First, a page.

The Perfume Road

My call to Dad drops at the same instant there’s a knock at the door.

Two of the housekeepers stood there, all smiles. I wondered what I did wrong, or what they did if anything. Perhaps they wanted to apologize for waking me up that morning? No, that wasn’t it. They entered the doorway, and one of them started energetically talking and gesturing to my perfume bottle.

My lack of language skills is so painfully…well, painful at this point. I get the impression that the woman is interested in my perfume. It’s my every day wear perfume – Diesel’s Fuel for Life. They stopped selling it in the department stores because apparently I was the only one who liked it. The bottle currently on my nightstand I had saved for a year after buying it in Paris, not knowing when I would be able to get it again. China seemed like a good time to have it with me. And now I have found someone else interested in it as well.

The two of them don’t speak a word of English between them. I break out my translator apps and notebook and proceed to get thoroughly confused. I understand she wants “three” of something – does she want to sample the perfume? No, I get the idea she wants to buy it – she’s gesturing to her pocket. So I write down what I paid for it – $50 USD. This is an undersell, actually. Given the strength of the Euro to the dollar, I probably paid more like $65 for it – well, maybe $60 (the dollar was rebounding a little). I show the number to the woman, and write the amount into RMB – 330. This is a slightly over the mark, because currently the exchange rate is 6.2 RMB to the dollar. I don’t know what it is compared to the Euro (I would look it up later). It all sort of evens out in my head.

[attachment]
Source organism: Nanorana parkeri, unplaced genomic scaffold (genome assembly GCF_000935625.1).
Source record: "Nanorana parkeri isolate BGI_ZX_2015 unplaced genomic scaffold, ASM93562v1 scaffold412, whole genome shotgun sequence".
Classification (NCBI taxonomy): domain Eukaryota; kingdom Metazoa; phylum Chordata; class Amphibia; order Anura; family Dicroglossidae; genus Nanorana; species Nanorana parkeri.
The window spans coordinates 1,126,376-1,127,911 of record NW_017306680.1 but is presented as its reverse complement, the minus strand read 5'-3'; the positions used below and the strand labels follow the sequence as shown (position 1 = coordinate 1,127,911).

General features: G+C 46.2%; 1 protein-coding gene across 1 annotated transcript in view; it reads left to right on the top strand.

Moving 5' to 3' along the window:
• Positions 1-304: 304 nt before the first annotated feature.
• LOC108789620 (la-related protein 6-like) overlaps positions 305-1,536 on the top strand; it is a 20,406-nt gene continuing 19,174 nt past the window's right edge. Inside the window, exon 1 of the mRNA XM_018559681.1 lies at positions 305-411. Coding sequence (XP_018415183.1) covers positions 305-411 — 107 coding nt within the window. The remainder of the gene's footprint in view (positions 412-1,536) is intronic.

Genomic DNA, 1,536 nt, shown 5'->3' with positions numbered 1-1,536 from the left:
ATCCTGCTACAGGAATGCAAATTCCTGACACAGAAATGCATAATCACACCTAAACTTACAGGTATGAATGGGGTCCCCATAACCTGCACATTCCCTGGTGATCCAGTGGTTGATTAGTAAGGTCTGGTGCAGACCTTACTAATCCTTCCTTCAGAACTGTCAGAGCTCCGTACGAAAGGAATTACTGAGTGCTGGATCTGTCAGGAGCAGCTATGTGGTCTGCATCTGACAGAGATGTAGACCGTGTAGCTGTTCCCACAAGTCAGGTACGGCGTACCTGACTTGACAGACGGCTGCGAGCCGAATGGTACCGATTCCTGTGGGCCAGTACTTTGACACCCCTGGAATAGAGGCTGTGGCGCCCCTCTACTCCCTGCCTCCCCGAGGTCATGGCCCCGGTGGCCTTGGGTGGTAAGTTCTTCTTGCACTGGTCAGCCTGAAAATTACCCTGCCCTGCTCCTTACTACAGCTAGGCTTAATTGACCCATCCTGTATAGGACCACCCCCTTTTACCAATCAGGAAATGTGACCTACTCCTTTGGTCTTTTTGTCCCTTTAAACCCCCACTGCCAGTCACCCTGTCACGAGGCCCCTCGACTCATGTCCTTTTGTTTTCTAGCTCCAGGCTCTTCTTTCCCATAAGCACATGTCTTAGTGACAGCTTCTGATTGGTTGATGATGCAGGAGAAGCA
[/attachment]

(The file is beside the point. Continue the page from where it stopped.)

After much discussion and more character writing I decide I am getting nowhere. No matter how slowly they speak I can’t respond. I figure out what she’s trying to say, sort of, but I don’t know how to formulate my responses. The words I translate do nothing to facilitate – they only lead to long explanations and laughter. So I say very slowly “1 minute…” and take off for the lobby. Tina is there, thankfully. Tina, who speaks moderately good English and is polite and patient. Tina translates one of the character sentences: “I would like to buy your shampoo.”

Breakthrough. So I trot back upstairs to my room, to the two laughing housekeepers, and write a discounted price down on the paper – 250rmb. It’s roughly $40, and my reasoning is that even though I haven’t used that much of the perfume, it’s still not new and I have used it, so charging full price wouldn’t be fair. I also appreciate that for $40 I could eat out every day for a week if I wanted, or eat lunch at the cafeteria every day for a month. But something is up – the one who wants to buy is still saying “three” something. It’s not 300 – because there’s no way she’d be asking to pay me more than I asked. The other one is trying to help my speaking slowly in different words, but I’ve hit my wall and there’s no going through it.